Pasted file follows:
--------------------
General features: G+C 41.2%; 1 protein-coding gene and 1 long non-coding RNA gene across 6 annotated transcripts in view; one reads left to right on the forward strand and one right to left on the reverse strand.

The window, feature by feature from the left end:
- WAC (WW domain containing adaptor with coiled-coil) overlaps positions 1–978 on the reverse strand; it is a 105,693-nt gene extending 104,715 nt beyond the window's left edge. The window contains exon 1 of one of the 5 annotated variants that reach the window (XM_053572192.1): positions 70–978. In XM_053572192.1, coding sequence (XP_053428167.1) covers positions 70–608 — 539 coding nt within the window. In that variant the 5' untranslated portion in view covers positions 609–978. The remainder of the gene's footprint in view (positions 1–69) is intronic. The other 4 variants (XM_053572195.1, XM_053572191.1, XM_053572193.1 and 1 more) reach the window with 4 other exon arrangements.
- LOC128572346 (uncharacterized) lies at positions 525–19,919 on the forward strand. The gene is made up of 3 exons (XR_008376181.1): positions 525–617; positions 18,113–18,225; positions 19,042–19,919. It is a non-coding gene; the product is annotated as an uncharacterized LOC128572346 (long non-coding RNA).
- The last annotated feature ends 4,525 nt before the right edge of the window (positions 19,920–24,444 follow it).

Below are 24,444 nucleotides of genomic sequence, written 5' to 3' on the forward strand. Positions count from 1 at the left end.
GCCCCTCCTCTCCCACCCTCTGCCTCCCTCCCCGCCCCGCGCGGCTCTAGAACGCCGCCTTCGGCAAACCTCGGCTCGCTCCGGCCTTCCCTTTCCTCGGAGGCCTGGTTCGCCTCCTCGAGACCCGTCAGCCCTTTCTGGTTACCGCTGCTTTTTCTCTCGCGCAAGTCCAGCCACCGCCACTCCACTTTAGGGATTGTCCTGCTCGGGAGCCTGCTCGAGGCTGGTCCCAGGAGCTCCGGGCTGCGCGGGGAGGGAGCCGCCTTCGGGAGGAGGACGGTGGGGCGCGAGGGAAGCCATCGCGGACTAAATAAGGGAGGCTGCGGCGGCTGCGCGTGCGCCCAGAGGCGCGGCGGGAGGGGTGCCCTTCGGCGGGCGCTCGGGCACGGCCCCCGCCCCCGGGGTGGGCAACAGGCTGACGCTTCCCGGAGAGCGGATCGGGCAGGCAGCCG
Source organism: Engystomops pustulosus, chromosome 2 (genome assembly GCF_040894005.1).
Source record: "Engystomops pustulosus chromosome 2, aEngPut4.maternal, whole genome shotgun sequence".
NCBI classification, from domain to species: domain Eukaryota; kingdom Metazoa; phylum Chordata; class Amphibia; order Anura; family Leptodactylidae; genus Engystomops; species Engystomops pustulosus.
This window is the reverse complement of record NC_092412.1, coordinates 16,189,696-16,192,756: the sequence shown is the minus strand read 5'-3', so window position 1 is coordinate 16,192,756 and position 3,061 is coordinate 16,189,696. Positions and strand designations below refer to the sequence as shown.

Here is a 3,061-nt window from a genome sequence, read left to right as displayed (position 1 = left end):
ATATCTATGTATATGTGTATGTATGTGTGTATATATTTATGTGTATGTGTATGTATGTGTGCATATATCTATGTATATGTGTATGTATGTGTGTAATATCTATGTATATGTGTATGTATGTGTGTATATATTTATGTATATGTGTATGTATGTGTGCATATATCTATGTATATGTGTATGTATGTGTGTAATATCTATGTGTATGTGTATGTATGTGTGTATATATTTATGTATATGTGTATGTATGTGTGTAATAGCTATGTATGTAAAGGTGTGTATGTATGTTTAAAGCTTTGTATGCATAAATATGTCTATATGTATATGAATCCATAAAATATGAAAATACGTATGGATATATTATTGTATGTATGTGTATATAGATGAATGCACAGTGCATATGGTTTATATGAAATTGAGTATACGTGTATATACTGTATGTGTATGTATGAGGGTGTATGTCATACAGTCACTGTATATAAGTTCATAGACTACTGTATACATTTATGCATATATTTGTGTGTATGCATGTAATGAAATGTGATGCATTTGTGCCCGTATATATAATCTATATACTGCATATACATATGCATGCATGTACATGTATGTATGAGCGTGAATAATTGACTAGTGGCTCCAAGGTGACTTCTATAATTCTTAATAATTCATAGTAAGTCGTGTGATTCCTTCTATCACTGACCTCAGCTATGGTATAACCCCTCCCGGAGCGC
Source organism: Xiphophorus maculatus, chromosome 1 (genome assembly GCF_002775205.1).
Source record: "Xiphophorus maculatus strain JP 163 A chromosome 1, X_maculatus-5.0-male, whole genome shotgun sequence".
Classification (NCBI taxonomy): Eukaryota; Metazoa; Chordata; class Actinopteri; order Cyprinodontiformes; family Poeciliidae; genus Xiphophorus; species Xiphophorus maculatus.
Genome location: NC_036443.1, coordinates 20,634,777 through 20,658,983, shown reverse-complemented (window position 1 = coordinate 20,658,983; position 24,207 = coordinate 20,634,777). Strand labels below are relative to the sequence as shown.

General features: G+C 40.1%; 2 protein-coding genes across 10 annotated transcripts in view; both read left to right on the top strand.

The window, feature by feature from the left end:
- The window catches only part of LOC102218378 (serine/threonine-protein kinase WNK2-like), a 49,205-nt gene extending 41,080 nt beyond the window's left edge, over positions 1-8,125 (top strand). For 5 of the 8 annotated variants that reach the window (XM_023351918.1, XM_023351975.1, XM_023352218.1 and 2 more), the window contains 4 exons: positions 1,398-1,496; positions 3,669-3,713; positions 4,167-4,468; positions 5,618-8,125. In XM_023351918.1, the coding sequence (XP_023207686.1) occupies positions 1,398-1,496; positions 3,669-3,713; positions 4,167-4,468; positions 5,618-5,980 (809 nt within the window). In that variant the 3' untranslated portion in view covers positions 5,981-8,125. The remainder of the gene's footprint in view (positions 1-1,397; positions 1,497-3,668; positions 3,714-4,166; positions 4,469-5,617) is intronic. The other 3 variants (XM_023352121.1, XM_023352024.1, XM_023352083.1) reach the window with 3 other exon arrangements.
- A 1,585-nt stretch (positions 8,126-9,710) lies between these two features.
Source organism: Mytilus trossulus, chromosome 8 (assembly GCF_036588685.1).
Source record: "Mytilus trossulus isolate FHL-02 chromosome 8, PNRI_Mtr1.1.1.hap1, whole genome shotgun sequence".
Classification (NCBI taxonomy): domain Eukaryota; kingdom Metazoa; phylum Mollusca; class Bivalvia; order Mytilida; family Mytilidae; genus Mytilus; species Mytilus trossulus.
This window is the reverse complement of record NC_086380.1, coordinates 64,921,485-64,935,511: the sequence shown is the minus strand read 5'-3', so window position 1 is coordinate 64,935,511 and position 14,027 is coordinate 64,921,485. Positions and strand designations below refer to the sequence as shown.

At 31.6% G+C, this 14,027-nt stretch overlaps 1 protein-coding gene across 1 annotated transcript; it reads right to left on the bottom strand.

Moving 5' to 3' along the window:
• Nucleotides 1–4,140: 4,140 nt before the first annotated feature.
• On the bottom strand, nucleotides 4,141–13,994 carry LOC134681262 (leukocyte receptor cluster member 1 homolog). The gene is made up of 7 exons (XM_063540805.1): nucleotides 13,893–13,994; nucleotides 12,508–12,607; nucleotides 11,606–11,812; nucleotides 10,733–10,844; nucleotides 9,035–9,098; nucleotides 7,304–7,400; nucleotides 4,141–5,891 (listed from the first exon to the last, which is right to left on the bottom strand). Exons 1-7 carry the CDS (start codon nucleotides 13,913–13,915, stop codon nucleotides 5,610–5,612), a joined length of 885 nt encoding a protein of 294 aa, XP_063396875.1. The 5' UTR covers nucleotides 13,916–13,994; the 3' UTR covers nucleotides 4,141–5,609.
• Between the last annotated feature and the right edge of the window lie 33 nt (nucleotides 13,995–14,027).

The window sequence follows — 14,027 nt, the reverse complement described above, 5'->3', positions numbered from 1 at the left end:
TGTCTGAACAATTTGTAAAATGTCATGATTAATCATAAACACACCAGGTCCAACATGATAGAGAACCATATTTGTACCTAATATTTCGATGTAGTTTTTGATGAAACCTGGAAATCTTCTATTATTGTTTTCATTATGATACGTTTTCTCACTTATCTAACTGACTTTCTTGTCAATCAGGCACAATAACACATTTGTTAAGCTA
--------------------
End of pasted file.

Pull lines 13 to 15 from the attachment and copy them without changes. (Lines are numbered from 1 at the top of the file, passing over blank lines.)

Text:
ATATCTATGTATATGTGTATGTATGTGTGTATATATTTATGTGTATGTGTATGTATGTGTGCATATATCTATGTATATGTGTATGTATGTGTGTAATATCTATGTATATGTGTATGTATGTGTGTATATATTTATGTATATGTGTATGTATGTGTGCATATATCTATGTATATGTGTATGTATGTGTGTAATATCTATGTGTATGTGTATGTATGTGTGTATATATTTATGTATATGTGTATGTATGTGTGTAATAGCTATGTATGTAAAGGTGTGTATGTATGTTTAAAGCTTTGTATGCATAAATATGTCTATATGTATATGAATCCATAAAATATGAAAATACGTATGGATATATTATTGTATGTATGTGTATATAGATGAATGCACAGTGCATATGGTTTATATGAAATTGAGTATACGTGTATATACTGTATGTGTATGTATGAGGGTGTATGTCATACAGTCACTGTATATAAGTTCATAGACTACTGTATACATTTATGCATATATTTGTGTGTATGCATGTAATGAAATGTGATGCATTTGTGCCCGTATATATAATCTATATACTGCATATACATATGCATGCATGTACATGTATGTATGAGCGTGAATAATTGACTAGTGGCTCCAAGGTGACTTCTATAATTCTTAATAATTCATAGTAAGTCGTGTGATTCCTTCTATCACTGACCTCAGCTATGGTATAACCCCTCCCGGAGCGC
Source organism: Xiphophorus maculatus, chromosome 1 (genome assembly GCF_002775205.1).
Source record: "Xiphophorus maculatus strain JP 163 A chromosome 1, X_maculatus-5.0-male, whole genome shotgun sequence".